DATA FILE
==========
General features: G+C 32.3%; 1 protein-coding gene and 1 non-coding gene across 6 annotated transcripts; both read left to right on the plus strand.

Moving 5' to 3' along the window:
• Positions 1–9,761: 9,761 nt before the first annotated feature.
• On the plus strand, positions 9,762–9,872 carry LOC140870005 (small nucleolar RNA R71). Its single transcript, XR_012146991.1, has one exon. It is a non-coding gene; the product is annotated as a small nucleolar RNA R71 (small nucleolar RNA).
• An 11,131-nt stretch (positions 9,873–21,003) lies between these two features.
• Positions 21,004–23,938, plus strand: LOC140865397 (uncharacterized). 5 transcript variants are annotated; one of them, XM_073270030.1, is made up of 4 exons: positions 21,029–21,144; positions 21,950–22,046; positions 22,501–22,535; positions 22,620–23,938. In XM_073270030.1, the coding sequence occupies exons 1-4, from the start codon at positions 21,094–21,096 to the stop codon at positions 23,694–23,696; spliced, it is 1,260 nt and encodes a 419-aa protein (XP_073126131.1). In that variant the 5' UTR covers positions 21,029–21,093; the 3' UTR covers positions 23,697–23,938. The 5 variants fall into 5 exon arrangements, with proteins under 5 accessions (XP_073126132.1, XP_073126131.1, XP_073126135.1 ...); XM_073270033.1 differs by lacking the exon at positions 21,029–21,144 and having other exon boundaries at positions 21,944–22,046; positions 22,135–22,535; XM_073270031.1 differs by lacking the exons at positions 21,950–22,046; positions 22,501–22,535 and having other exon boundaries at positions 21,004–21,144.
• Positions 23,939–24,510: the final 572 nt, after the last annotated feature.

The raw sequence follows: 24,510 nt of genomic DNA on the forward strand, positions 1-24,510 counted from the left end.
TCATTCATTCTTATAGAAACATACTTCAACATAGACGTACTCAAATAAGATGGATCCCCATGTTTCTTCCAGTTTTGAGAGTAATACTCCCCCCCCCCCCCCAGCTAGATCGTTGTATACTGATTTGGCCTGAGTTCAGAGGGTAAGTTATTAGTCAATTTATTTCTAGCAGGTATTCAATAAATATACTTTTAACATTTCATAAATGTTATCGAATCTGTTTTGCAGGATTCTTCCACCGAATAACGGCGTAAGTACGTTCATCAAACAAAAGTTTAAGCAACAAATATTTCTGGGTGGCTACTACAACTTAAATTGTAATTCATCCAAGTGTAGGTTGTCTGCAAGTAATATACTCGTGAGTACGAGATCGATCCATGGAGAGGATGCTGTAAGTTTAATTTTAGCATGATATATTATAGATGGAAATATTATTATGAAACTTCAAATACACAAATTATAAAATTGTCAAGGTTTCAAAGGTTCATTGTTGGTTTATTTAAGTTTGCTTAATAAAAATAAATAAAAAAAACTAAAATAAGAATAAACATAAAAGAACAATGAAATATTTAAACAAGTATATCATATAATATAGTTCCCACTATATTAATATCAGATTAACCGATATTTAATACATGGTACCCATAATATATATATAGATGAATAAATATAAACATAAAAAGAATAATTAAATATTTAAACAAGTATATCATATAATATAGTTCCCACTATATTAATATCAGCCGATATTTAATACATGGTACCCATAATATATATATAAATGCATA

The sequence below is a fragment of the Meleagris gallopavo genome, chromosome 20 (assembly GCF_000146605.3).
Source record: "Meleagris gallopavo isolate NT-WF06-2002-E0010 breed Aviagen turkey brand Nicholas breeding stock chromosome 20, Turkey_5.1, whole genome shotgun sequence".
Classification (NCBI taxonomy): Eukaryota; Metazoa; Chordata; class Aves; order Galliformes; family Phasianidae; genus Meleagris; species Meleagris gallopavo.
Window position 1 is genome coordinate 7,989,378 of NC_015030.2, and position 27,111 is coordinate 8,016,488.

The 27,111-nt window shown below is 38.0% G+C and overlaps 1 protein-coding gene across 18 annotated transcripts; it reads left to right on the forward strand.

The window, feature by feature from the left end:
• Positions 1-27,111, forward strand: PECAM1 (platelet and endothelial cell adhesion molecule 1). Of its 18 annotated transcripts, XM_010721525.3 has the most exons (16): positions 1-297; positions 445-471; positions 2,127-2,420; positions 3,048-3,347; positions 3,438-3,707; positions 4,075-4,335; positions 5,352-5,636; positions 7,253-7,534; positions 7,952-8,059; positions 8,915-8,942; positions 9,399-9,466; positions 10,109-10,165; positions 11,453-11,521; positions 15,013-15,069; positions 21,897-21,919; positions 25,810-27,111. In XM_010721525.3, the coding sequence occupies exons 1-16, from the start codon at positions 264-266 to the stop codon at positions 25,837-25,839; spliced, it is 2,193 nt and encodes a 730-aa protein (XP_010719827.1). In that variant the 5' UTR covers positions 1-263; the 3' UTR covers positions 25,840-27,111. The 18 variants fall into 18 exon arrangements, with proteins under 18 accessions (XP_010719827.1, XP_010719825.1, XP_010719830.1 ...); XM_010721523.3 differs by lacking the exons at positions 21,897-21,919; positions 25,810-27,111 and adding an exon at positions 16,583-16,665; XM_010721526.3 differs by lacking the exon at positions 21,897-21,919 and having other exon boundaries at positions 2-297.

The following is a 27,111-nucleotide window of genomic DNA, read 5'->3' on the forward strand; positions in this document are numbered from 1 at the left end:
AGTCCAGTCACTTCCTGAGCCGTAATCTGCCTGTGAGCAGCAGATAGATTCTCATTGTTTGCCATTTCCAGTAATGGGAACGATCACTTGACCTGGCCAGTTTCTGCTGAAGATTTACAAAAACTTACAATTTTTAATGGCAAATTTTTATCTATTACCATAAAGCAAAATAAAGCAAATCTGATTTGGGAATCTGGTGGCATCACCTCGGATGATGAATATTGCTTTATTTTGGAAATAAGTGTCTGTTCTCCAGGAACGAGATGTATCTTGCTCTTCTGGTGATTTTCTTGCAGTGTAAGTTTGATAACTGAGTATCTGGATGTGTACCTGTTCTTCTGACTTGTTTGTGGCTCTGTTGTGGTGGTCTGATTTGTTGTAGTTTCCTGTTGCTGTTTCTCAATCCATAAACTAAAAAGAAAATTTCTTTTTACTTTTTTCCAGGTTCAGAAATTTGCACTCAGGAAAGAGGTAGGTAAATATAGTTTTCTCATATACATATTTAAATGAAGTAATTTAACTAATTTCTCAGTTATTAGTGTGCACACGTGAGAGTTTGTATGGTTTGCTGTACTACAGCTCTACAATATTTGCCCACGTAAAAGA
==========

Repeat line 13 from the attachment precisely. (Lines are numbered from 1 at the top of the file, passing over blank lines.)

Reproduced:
Window position 1 is genome coordinate 7,989,378 of NC_015030.2, and position 27,111 is coordinate 8,016,488.